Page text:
25 Feb Can Officers Question Minors Without Parental Consent?
Most people recognize the fact that anyone under the age of 18 is a minor. As a minor, a person doesn’t have either enough knowledge or life experience to make good decisions on their own. That is why kids are considered to be under the protection of their parent or legal guardian. The minor’s parent is responsible for ensuring the child’s safety and wellbeing. If the minor gets into any trouble with law enforcement, the child is usually returned to their parents.
However, something that can cause some confusion is whether or not police officers need to consult the parent before questioning the child. After all, the child is a minor and may say something that could incriminate him or herself without realizing it. The minor may not even understand what Miranda Rights are, which can present a problem for them.
What Are Miranda Rights?
Most people know what there Miranda Rights are, whether or not they know that they know them, thanks to television. If anyone has ever watched a crime drama, then they have likely seen a character get arrested. When that happens, the arresting officer reads their Miranda Rights. This is the whole “You have the right to remain silent” speech the TV show officer give.
The full Miranda Warning is typically read as follows:
“You have the right to remain silent. Anything you say will be used against you in a court of law. You have the right to have an attorney. If you cannot afford one, one will be appointed to you by the court. With these rights in mind, are you still willing to talk with me about the charges against you?”
After these have been read to a person, he or she can either begin to answer the questions or remain silent.
While television doesn’t always give an accurate representation of everything that they portray, they do provide basic knowledge. For instance, despite what is shown on TV, Miranda Rights do not have to be read right when a person is arrested. They just have to be read before the person is interrogated. Thanks to Miranda Rights, when a person is arrested, they have the right to remain quiet without fear of additional punishment from law enforcement officers.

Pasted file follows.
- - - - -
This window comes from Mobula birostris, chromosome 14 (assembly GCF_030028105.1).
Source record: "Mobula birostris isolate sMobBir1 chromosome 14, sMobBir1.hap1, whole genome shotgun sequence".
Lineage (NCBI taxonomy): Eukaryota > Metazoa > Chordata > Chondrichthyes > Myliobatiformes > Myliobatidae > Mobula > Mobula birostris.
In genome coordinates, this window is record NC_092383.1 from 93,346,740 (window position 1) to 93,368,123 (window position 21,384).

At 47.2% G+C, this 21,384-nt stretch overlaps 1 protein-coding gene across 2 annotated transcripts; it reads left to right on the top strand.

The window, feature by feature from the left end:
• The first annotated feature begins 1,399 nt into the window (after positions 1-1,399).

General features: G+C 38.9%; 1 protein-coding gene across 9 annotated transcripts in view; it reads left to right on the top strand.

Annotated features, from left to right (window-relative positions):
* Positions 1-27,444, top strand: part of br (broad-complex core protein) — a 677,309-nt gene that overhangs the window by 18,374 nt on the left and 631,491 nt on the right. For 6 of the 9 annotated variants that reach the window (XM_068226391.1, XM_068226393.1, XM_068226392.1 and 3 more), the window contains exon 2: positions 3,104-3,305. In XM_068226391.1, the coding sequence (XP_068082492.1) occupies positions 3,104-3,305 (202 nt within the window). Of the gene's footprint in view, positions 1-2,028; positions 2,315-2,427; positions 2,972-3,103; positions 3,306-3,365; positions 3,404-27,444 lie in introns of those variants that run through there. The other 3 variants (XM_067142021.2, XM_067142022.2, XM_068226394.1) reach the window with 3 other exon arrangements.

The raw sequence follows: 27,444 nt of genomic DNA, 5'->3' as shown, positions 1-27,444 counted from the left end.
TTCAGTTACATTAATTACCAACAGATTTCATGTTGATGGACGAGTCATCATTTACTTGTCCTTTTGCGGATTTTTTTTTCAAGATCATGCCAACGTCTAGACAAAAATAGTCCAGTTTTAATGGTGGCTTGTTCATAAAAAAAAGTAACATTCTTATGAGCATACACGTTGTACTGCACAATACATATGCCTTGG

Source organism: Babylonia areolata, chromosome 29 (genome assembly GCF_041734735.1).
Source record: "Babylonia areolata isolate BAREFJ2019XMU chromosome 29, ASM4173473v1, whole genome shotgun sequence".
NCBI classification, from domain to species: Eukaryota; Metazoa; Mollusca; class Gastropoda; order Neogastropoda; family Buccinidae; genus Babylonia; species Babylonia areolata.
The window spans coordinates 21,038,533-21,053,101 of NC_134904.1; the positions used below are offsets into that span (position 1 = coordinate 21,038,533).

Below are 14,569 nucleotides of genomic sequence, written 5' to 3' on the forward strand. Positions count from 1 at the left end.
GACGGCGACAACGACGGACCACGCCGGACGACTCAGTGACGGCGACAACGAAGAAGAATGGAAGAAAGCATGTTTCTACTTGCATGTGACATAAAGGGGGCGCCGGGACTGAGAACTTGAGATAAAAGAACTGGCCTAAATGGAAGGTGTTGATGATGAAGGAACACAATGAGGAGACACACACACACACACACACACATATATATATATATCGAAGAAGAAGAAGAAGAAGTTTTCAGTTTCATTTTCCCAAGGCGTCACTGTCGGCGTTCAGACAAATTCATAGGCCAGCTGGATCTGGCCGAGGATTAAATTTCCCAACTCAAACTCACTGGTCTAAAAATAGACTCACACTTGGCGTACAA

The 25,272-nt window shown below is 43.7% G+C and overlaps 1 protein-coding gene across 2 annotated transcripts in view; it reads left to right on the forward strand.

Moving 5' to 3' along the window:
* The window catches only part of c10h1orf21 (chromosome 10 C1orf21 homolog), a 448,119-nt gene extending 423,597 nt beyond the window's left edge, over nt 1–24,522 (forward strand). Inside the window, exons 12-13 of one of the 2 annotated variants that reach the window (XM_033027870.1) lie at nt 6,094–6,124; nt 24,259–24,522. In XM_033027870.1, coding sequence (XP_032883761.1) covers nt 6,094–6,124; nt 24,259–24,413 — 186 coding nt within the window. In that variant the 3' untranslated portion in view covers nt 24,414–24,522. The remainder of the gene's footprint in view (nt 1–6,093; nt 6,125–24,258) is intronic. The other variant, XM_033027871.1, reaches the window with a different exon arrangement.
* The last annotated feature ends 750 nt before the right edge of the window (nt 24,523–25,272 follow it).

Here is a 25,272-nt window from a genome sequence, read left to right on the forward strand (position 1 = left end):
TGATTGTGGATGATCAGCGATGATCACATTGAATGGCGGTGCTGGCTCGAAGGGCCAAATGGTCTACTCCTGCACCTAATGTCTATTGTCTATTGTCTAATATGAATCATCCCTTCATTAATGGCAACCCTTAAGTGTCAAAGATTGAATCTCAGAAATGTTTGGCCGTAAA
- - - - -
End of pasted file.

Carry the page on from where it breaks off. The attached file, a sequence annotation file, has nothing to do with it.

The Miranda Rights come from the court case Miranda vs. Arizona (1966), where it was determined that Miranda’s Fifth and Sixth Amendment rights were violated during the arrest and trial. After the case, Miranda Rights were established in order to protect the rights of arrested individuals.
Officers Questioning Minors
When it comes to dealing with minors, for the most part, law enforcement officers have to go through the parents first. However, parents or guardians are not always with their children. Here in California, officers have to read a minor their Miranda Rights the minute they take a minor into custody. A minor is considered to be in custody when:
- He or she is deprived of their freedom.
- The minor has reasonable belief that he or she cannot leave.
Once a minor is in custody, he or she can waive their Miranda Rights, but it must be done voluntarily. For the waiver to be considered voluntary, the officers could not bribe the minor into giving up information, nor could they threaten the minor. Any minor under the age of 15 cannot waive their Miranda Rights until after they have been consulted by a lawyer.
If a minor is not being arrested or detained, officers can still question him or her if they have reasonable suspicion that criminal activity has taken place. This can be done without consent or permission from a parent or legal guardian. Officers can also ask minors general questions when the child isn’t suspected of a crime and might have just been a witness instead.
Make Sure Minors Know Their Rights
When it comes to the law, minors are expected to protect their own rights. Parents are not guaranteed any right from the US Constitution to be present if and when their child is interrogated. Therefore, it is up to the parent to ensure that their child understand what their Miranda Rights are. If a parent does that, then their child will be less likely to accidentally incriminate themselves if they are ever interrogated.